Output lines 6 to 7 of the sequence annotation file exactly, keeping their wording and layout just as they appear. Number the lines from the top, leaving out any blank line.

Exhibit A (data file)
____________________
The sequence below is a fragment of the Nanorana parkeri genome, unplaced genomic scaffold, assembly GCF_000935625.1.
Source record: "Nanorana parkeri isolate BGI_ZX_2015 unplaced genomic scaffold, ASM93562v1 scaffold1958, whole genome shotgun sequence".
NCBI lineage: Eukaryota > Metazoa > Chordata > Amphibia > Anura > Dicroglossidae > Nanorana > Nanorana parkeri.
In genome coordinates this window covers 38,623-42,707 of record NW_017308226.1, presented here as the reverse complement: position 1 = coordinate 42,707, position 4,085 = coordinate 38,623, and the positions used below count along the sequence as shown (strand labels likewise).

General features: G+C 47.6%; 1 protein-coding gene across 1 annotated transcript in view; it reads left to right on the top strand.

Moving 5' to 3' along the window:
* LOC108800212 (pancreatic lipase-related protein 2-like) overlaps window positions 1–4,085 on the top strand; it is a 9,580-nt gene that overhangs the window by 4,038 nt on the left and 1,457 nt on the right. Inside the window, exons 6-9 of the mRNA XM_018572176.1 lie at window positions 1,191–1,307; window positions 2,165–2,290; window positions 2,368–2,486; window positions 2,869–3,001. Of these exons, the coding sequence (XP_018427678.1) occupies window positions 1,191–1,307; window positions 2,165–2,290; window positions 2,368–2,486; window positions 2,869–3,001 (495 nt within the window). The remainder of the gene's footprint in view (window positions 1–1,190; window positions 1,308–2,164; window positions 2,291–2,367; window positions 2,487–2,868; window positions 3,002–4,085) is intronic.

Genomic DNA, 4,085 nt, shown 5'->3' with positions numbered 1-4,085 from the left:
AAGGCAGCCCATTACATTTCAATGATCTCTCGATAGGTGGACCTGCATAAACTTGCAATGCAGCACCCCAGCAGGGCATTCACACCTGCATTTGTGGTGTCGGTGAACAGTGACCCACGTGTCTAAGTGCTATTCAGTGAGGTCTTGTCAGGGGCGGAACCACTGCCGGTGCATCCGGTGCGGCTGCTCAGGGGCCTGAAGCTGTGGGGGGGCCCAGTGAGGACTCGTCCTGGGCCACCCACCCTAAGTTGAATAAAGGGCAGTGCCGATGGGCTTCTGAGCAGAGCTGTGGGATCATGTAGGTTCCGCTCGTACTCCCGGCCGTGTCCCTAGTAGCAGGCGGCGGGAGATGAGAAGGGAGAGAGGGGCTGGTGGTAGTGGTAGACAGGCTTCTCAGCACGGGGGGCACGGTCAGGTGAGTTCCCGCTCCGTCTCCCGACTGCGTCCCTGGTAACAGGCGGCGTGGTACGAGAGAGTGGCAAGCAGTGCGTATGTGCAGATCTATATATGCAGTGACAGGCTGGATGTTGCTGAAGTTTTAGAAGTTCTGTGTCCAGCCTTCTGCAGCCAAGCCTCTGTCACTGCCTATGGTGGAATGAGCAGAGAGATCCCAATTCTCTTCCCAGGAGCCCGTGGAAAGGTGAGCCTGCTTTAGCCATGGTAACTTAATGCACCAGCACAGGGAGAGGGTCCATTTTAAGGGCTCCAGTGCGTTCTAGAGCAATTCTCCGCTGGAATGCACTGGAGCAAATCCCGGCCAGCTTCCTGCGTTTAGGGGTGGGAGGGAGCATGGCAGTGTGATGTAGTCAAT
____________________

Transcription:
Moving 5' to 3' along the window:
* LOC108800212 (pancreatic lipase-related protein 2-like) overlaps window positions 1–4,085 on the top strand; it is a 9,580-nt gene that overhangs the window by 4,038 nt on the left and 1,457 nt on the right. Inside the window, exons 6-9 of the mRNA XM_018572176.1 lie at window positions 1,191–1,307; window positions 2,165–2,290; window positions 2,368–2,486; window positions 2,869–3,001. Of these exons, the coding sequence (XP_018427678.1) occupies window positions 1,191–1,307; window positions 2,165–2,290; window positions 2,368–2,486; window positions 2,869–3,001 (495 nt within the window). The remainder of the gene's footprint in view (window positions 1–1,190; window positions 1,308–2,164; window positions 2,291–2,367; window positions 2,487–2,868; window positions 3,002–4,085) is intronic.